Don't worry, fishbane, Vinge's currently working on a direct sequel to A Fire Upon the Deep.

I know he is. And I'll probably finish Against The Day just in time to read the result when he finishes it. I was looking at more general trends, and wondering if there were a new genre for the sort of yearning that was formerly demonstrated in both Westerns and Sci-fi. (Vinge's latest novel was quite interesting, too - I don't mean to belittle it.)
1.21.2007 5:45pm
Jeremy T:
Seems like there was a law review article about this written a few years ago.
1.21.2007 7:33pm
David Chesler (mail) (www):
Masterson is buried in Woodlawn Cemetery, in the northwest Bronx, as are Irving Berlin, Nellie Bly, Fiorello LaGuardia, Roland H. Macy (of the store), Herman Armour (of the meat), Oscar Hammerstein, and Thomas Nast.
1.21.2007 9:14pm
fishbane (mail):
Seems like there was a law review article about this written a few years ago.

You don't say. I think I read something about an article about something similar to that law review. I'm really not sure, perhaps I should look it up, but this others seem on board.
1.21.2007 11:27pm
fishbane (mail):
Seems like there was a law review article about this written a few years ago.

You don't say. I think I read something about an article about something similar to that law review. I'm really not sure, perhaps I should look it up, but this others seem on board.
1.21.2007 11:28pm
VanMorganJr. (mail):
Westerns were also popular on the radio as late as the mid-1950s, before TV became the medium of choice. The Lone Ranger, Cisco Kid and others were broadcast both at the dinner hour during the week (my Mom, in particular, loved that) and again on Saturday mornings, along with Tarzan and a few non-westerns.

Roy Rogers, Lone Ranger, Lash Larue and other western heroes were also staples on the comic book rack.

Those of us who grew up in the '50s couldn't get enough of them.
1.22.2007 12:25pm
Fub:
VanMorganJr. wrote:
Westerns were also popular on the radio as late as the mid-1950s, before TV became the medium of choice. The Lone Ranger, Cisco Kid and others were broadcast both at the dinner hour during the week (my Mom, in particular, loved that) and again on Saturday mornings, along with Tarzan and a few non-westerns.
The hardcore was Gunsmoke.
1.22.2007 1:12pm
Jay Myers:
The Western genre was popular from the very beginnng of popular literature in the US and was in large part responsible for the success of the dime novel and later mas media. Their popularity was due to a combination of raw escapist adventure and a celebration of American exceptionalism. As such, they were incapable of surviving after the change in national self-perception that was embodied by the cultural revolution of the 1960's. In fact, if you examine westerns of the '60s you will find that they are very different from earlier examples. Whereas the heroic conquest of the continent had been a cause for pride and celebration, now serious moral questions about the our past actions were being entertained. The few film westerns of the last fifteen years have practically been accusatory in tone although it is couched in terms of portraying things 'realistically' as if that were something Hollywood had ever cared about.
1.22.2007 4:08pm
Randy Barnett (mail) (www):
One exception to this is Silverado, which is done in the classic style.
1.22.2007 5:18pm
sueiope (mail):
acrobat
adaware
antivirus
antivirus
antivirusgratuit
ares554
avatar22
avatars77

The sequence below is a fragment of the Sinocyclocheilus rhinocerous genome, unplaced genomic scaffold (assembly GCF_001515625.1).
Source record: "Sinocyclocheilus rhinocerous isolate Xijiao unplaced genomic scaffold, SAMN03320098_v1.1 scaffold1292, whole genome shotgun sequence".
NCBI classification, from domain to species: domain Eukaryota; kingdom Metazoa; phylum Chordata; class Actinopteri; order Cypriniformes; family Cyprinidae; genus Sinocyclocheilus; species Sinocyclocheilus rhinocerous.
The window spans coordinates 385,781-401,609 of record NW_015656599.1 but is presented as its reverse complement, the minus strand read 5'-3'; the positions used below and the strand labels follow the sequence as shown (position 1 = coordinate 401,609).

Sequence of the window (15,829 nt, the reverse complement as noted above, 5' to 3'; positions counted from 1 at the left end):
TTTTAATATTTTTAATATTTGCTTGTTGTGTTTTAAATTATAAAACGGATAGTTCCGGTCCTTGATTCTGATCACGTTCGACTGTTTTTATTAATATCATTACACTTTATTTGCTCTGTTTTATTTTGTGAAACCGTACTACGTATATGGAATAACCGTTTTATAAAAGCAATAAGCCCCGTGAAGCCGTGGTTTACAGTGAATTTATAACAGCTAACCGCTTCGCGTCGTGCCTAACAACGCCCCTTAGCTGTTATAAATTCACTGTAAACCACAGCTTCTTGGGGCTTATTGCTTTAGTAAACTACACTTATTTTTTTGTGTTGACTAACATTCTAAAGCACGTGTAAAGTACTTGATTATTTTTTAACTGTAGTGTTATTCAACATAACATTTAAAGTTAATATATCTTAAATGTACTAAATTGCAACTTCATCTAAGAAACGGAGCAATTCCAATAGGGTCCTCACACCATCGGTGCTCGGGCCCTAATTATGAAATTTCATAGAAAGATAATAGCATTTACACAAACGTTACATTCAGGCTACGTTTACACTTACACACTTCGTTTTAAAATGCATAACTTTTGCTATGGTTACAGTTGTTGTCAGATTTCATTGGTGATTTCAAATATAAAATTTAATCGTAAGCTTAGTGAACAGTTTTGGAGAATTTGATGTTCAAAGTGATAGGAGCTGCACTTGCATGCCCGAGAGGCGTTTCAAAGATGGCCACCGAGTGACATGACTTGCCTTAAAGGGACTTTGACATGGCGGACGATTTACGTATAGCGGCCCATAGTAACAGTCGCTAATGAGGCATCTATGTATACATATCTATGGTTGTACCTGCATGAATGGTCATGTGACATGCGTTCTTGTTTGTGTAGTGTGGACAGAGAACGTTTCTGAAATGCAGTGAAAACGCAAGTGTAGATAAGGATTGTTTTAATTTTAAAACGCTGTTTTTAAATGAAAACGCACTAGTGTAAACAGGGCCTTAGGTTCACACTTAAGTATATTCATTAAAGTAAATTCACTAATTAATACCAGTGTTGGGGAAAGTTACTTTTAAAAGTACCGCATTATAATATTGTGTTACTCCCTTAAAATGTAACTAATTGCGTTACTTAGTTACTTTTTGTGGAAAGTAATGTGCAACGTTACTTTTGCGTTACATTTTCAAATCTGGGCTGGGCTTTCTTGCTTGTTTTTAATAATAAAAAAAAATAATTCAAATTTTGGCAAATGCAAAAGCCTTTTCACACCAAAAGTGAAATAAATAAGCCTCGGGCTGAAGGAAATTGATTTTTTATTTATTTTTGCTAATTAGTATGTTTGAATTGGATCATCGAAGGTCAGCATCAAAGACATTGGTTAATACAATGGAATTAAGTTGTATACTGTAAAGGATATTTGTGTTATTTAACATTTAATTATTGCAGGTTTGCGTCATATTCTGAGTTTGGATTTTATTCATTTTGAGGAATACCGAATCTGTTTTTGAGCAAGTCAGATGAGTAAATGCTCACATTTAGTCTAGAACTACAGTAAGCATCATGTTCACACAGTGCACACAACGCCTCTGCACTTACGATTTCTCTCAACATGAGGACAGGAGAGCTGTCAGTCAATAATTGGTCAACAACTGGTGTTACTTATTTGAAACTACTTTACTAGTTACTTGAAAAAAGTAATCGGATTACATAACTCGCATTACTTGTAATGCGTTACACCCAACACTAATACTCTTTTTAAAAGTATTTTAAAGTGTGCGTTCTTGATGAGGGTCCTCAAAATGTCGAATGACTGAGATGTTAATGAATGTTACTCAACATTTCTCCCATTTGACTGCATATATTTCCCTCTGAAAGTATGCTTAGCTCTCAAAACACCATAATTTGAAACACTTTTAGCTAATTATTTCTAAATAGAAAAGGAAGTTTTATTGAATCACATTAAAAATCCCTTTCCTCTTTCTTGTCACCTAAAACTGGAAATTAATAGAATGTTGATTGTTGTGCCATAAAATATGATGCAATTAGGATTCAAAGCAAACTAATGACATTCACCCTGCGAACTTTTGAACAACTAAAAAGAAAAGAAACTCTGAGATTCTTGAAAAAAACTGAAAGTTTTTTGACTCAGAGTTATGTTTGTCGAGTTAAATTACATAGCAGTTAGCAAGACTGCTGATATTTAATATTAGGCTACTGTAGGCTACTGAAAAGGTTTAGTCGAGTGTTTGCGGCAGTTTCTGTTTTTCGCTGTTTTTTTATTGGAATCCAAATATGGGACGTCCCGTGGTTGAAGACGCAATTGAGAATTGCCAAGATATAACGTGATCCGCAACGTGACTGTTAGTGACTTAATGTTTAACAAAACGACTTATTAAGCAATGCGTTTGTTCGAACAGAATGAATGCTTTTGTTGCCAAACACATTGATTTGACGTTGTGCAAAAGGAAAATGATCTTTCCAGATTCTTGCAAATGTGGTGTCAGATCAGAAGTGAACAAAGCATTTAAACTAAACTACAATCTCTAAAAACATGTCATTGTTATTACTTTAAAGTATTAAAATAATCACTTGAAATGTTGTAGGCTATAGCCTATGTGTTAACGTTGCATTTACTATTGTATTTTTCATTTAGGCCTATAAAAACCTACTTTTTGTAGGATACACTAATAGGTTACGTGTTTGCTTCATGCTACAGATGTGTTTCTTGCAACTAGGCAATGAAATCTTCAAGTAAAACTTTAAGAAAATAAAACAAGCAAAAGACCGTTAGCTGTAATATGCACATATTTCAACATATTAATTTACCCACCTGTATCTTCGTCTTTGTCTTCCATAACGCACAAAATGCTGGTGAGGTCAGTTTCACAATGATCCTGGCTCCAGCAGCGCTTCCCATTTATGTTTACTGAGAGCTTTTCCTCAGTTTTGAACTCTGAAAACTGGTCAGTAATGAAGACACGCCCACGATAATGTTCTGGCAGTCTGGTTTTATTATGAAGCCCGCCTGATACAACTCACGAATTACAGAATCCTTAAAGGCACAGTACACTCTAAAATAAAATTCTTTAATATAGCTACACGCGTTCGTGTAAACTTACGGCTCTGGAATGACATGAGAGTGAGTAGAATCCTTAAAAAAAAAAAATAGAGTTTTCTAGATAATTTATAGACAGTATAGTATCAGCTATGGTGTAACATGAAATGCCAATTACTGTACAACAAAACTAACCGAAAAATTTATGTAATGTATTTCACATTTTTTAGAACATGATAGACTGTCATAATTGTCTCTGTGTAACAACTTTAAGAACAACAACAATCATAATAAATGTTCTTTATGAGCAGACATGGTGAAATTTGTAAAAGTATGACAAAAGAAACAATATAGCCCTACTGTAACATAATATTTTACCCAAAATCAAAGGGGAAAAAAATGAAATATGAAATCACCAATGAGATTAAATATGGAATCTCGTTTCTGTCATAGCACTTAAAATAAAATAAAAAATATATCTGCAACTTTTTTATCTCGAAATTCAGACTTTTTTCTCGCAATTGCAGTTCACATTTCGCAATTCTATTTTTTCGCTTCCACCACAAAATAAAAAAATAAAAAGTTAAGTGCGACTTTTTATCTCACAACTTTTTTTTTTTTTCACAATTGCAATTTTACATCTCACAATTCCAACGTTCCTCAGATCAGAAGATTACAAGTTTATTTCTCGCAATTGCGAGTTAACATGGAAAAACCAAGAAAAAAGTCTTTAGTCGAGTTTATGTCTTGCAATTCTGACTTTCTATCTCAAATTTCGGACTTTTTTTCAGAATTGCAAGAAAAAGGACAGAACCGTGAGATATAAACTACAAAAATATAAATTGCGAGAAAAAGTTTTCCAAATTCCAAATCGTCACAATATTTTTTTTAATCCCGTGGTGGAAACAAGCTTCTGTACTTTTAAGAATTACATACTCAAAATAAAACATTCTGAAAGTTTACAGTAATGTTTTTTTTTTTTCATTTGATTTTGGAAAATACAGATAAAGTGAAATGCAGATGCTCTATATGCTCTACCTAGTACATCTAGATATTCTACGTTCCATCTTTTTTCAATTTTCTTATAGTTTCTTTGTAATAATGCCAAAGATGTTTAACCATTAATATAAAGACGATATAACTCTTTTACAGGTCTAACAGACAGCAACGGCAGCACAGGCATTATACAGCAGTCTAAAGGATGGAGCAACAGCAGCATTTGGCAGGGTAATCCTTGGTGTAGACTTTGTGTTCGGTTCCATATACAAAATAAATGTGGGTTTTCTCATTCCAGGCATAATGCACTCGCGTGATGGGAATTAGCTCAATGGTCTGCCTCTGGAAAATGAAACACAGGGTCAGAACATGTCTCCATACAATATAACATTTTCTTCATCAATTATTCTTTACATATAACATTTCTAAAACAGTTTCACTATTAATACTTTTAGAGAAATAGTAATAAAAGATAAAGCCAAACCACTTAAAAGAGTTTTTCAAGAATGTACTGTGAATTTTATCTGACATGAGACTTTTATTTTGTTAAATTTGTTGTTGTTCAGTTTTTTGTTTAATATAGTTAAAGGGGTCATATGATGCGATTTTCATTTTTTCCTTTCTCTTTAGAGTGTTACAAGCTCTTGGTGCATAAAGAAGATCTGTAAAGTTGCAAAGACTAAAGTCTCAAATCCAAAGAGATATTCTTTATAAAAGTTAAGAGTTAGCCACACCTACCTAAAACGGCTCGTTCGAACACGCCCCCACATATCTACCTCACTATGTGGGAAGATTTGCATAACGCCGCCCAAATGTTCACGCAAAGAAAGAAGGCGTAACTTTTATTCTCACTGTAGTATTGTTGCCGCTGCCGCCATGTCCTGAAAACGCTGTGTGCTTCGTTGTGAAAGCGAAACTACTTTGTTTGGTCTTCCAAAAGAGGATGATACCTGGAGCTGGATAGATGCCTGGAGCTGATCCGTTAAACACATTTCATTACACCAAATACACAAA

chansongratuit7
chansonsgratuit9
chatgratuit8
clipgratuit9
clone8
divx9
divx26
divxgratuit9
download78
ecrandeveillegratuit
edonkey7
emoticone9
emoticonegratuit9
emoticones9
emule7
emulegratuit9
firefox9
gaygratuit7
gratuit99
gratuit29
gratuit39
gratuit4
gratuite8
gratuite288
gratuite39
gratuite49
horoscopegratuit956
icq8
jeudevoituregratuit
jeugratuit4
jeugratuitcadeaux
jeugratuitpourenfant
jeupcgratuit7
jeuvideogratuit9
kazaa44
kazaagratuit5
limewire74
logiciel22


logiciel26
logicielgratuit76
logiciels53
logiciels27
logicielsgratuit4
messenger64
messengergratuit3
morpheus8
mp3gratuit7
msn7
msn3
msngratuit22
musicgratuite6
musiquegratuite3
musiquesgratuites4
nero8
nerogratuit6
parolegratuit
parolesgratuit6
realplayer5
shareaza44
skype33
smsgratuit4
spybot3
sudokugratuit5
tarotgratuit33
telechargement4
telechargement24
telechargementantivirus4
telechargementchanson9
telechargementchansons4
telechargementdivx7
telechargementemule7
telechargementfilmgratuit7
telechargementgratuit8
telechargementgratuit29
telechargementkazaa33
telechargementlogiciel66
telechargementlogicielgratuit9
telechargementlogiciels7
telechargementmessenger6
telechargementmp36

telechargementmsn4
telechargementmusic6
telechargementmusique4
telechargementnero35
telechargementparole4
telechargementparoles34
telecharger44
telecharger23
telecharger38
telecharger48
telecharger22
telecharger233
telecharger24
telechargerantivirus4
telechargerantivirus26
telechargerantivirus38
telechargerchanson5
telechargerchansons6
telechargerdivx7
telechargeremule6
telechargergratuit44
telechargergratuit7
telechargerjeugratuit34
telechargerkazaa8
telechargerlogiciel9
telechargerlogiciels8
telechargermessenger7
telechargermp37
telechargermsn9
telechargermusic6
telechargermusique8
telechargernero44
telechargerparole6
telechargerparoles7
toutgratuit4
traducteurgratuit7
vlc5
winamp56
winmx6
winrar6
winzip6


photo55
photo37
photo4
photogaygratuit5
photopornogratuit5
photosexegratuit6
photosexgratuit6
pied6
pipe33
poitrine4
porn4
porno7
porno244
porno36
porno48
pornographie9
pornogratuit7
pussy8
rasee7
rousse34
sado8
spe6
spe2
sex8
sex28
sex35
sex48
sexe6
sexe26
sexe37
sexe4
sexeamateurgratuit5
sexegratuit8
sexgratuit88
sexgratuitbeurette8
sexuelle7
sexy7
sexy28
sodomie8
suce5
suceuse7
teen5
tit66
toon6
transsexuelle6
video5
video25
video35
video48

videogratuit5
videogratuit26
videogratuit37
videopornogratuit2
videos5
videos26
videos37
videos46
videosexegratuit76
videosexgratuit7
videoxgratuit5
voyeur5
webcam5
webcam27
x55
x26
x38
x4
xxx77
xxx27
xxxgratuit88
0
1
2
3
4
5
6
7
8
9
10
11
12
13
14
15
16
17
18
19
20
21
21
22
23
24
25
26

27
28
29
30
31
32
33
34
35
36
37
38
39
40
41
42
43
44
45
46
47
48
49
50
51
52
53
54
55
56
57
58
59
60
61
62
63
64
65
66
67
68
69
70
71
72

73
74
75
76
77
78
79
80
81
82
83
84
85
86
87
88
89
90
91
92
93
94
1.23.2007 6:43am
VanMorganJr. (mail):
Another exception was the exceptional "True Grit." Filmed in 1969, starring John Wayne as Marshall Rooster Cogburn chasing bad guys in the Oklahoma Territory. Classical good vs. evil and survival on the frontier by sheer, well, true grit.
1.23.2007 10:21am